As a tribute to, and much like my “mom’s strata recipe by another name,” my strata recipe is prepared the evening before and popped in the oven in the morning, an hour before you’re ready to eat; in present-opening time, this means one-third through unwrapping gifts, or when you’re nearly finished your first cup of coffee (it’s simple Christmas Math, people). Pull that rabbit out of your top hat and present the puffed, eggy, savoury bread pudding to a table full of gift-drunk family members. And for the love of all things good, call it a strata. All you need to know is that this gender-neutral, make-ahead, disaster-proof strata (that won’t stir an angry political discussion at the holiday breakfast table) is simply delicious. And ketchup or hot sauce are obviously welcome, if not the guests of honour to the strata party, a la Day Family.
Overnight Kale Breakfast Strata Recipe
A delicious, make-ahead egg bake with sourdough bread, eggs, and kale. This vegetable strata recipe is ideal for breakfast, brunch, lunch, and dinner, shining especially bright when you’re entertaining as the dish is assembled ahead of time–just bake, slice, and serve when you’re ready.
2 tablespoons butter (unsalted or salted) or coconut oil, plus more for greasing
1 onion, diced
1/2 bunch kale (about 4 packed cups), de-stemmed and cut into bite-sized pieces
1/2 (1 1/4 pound loaf; so about 2/3 pound or 5 cups cubed) day-old, rustic-style sourdough rye or day-old rustic-style sourdough of choice, cut into 1-inch cubes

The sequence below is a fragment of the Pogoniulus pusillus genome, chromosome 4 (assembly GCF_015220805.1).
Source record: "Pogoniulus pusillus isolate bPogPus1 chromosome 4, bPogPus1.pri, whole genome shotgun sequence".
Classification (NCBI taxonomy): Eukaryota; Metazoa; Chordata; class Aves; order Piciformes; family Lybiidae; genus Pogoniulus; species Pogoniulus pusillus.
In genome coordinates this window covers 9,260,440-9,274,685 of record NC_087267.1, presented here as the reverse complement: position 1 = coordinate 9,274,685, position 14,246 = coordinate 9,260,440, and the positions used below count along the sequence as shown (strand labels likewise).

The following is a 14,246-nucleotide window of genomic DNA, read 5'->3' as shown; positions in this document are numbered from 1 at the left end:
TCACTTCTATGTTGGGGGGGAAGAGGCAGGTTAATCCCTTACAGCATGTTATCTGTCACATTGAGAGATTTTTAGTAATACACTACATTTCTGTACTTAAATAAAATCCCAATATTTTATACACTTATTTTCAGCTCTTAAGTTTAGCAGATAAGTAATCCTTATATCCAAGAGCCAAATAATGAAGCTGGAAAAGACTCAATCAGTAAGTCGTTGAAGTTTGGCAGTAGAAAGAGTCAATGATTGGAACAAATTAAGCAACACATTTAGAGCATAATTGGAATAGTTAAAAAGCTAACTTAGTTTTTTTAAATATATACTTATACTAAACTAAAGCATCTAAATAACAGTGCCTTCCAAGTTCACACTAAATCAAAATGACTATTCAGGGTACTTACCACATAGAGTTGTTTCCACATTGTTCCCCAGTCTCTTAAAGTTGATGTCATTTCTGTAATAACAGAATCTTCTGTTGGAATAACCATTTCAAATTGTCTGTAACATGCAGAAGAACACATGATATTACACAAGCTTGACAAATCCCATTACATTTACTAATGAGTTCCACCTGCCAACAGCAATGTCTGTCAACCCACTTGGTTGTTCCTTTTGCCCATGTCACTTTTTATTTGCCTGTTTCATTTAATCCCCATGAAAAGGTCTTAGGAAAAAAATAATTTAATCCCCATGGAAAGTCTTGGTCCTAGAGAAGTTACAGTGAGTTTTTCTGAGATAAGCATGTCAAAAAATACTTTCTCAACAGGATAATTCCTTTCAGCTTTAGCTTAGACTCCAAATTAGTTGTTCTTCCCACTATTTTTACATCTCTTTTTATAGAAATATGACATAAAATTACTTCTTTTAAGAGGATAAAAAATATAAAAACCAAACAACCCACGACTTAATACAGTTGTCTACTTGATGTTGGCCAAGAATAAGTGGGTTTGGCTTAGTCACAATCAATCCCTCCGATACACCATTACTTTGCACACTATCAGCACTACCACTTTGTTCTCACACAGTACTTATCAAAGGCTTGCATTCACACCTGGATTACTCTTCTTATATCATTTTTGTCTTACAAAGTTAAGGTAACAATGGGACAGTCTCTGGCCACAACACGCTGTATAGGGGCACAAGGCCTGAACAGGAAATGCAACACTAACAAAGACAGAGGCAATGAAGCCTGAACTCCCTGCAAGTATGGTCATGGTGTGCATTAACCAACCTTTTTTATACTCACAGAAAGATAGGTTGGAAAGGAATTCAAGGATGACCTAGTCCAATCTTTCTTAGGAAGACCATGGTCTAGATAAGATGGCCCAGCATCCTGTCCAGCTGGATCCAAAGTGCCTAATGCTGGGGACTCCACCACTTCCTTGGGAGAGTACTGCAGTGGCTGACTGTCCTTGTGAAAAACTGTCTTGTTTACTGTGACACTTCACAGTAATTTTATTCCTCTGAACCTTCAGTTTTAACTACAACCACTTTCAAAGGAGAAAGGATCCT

5 large eggs
2 cups unsweetened plain almond milk or milk of choice
1/2 teaspoon dried thyme
1/2 teaspoon salt
ground black pepper, to taste
1/8 teaspoon ground nutmeg
- In a large high-sided skillet, melt 2 Tbsp butter or oil over medium heat. Add onion and sauté for 8 to 10 minutes, until soft and beginning to brown. Add kale, cover, and cook until wilted (about 1 minute; add a splash of water to hasten process). Stir to incorporate. Add to a large mixing bowl along with cubed bread. Grease an 8×8-inch ceramic or glass casserole dish or large cast-iron skillet with additional butter or oil. Add bread mixture in an even layer.
- In a medium bowl, whisk eggs until emulsified. Whisk in milk, thyme, salt, pepper, and nutmeg. Slowly and evenly pour over bread mixture. Press down with your hands to make the bread soaks it up. Cover and refrigerate overnight, bringing to room temperature before popping it in the oven; if baking immediately, allow the strata to sit for 30 minutes before baking.
- Preheat oven to 350ºF. Bake strata for 40 minutes to 1 hour, until puffed, golden brown, and the centre is just set and hot (test with a knife inserted in the centre). Let sit for 5 minutes before slicing and serving. Leftovers reheat beautifully.
Disclaimer: This post is sponsored by Egg Farmers of Canada; I was compensated monetarily. Recipe, photographs, and opinion are my own.